The Nominative is the easiest case in German – it is the basic form (in Singular or Plural) – you can
find it easily in your dictionary and it usually refers to the subject (in most of the cases ‟the actor”)
in a sentence.
The Genitive is not commonly used any more in modern German language and texts except maybe
scientific and legal texts. Actually, you can take the low risk of neglecting this case when studying
the levels A1 and A2. It commonly expresses possession like in ‟meines Bruders Buch” (‟my
brother´s book“), but feel free to say it in a different way: ‟das Buch von meinen Bruder” (‟the
book of my brother“) – an expression that is broadly used.
The Dative case indicates the indirect object. More or less, this means that someone is doing
something TO it, him or her (in most of the cases TO a person), for example: ‟Ich gebe MEINEM
BRUDER das Buch” (=”I give the book TO MY BROTHER”). The dative case mostly answers to the
question ‟Wo? (=Where?)” or ‟Woher? (=From where?)”. E. g.: ‟Ich bin im Wohnzimmer. Ich
komme aus der Stadt.” (= ‟I am in the living room. I come from the city.”)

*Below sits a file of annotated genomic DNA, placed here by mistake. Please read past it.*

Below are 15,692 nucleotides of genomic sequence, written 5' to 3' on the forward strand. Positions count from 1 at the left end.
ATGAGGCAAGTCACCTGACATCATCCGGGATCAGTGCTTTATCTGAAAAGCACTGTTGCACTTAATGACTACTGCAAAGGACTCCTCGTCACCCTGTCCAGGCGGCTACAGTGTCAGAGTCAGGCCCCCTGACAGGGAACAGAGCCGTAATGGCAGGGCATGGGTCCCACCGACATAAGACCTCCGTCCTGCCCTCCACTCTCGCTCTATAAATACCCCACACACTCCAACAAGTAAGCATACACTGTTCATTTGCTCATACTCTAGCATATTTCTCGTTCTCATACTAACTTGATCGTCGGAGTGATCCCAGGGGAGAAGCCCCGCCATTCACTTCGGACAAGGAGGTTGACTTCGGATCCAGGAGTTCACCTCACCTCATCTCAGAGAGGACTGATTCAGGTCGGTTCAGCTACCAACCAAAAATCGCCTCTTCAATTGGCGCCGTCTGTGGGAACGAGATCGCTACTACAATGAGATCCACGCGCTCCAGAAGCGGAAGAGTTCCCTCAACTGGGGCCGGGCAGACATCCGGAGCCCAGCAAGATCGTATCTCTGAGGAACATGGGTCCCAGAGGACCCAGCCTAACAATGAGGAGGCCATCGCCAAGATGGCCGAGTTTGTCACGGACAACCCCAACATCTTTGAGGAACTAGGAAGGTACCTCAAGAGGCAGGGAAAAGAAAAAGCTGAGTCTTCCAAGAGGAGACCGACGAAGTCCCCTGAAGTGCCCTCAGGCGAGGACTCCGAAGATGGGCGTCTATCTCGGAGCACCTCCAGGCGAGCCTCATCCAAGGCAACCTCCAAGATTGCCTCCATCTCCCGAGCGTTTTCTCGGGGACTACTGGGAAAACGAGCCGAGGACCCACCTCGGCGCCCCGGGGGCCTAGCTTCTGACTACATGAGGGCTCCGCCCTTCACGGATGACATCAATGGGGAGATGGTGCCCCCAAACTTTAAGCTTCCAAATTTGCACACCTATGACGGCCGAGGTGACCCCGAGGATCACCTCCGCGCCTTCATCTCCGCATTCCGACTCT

The Accusative case indicates the direct object in the sentence. This means the subject more or
less directs or ‟does” the object, which can be a thing or a person, e. g. ‟Ich sehe den Mann” (= ‟I
see the man”). When we ask ‟Wohin (= Where to?)” the object in the answer is most of the time in
the accusative case (‟Ich gehe in die Schule“). This form exactly looks like the Nominative for the
neuter and feminine gender as well as the plural – that is good news, we have a different form just
for the masculine.
These are clever basic rules, but very often the case of the object depends on specific verbs
and/or prepositions. This means: A specific verb and/or preposition ‟demands” the use of a
specific object case or maybe more than one objects.
Keep in mind that we have definite, indefinite and possessive articles that ‟accompany” a noun,
sometimes also nouns without any article.
So now get to know the different PERSONS. Let´s see the table of the contents:

But before that we provide you with a good mindset in the next chapter:

German A1 2: POWER UP! The Adequate Conditions For Learning A Language Easily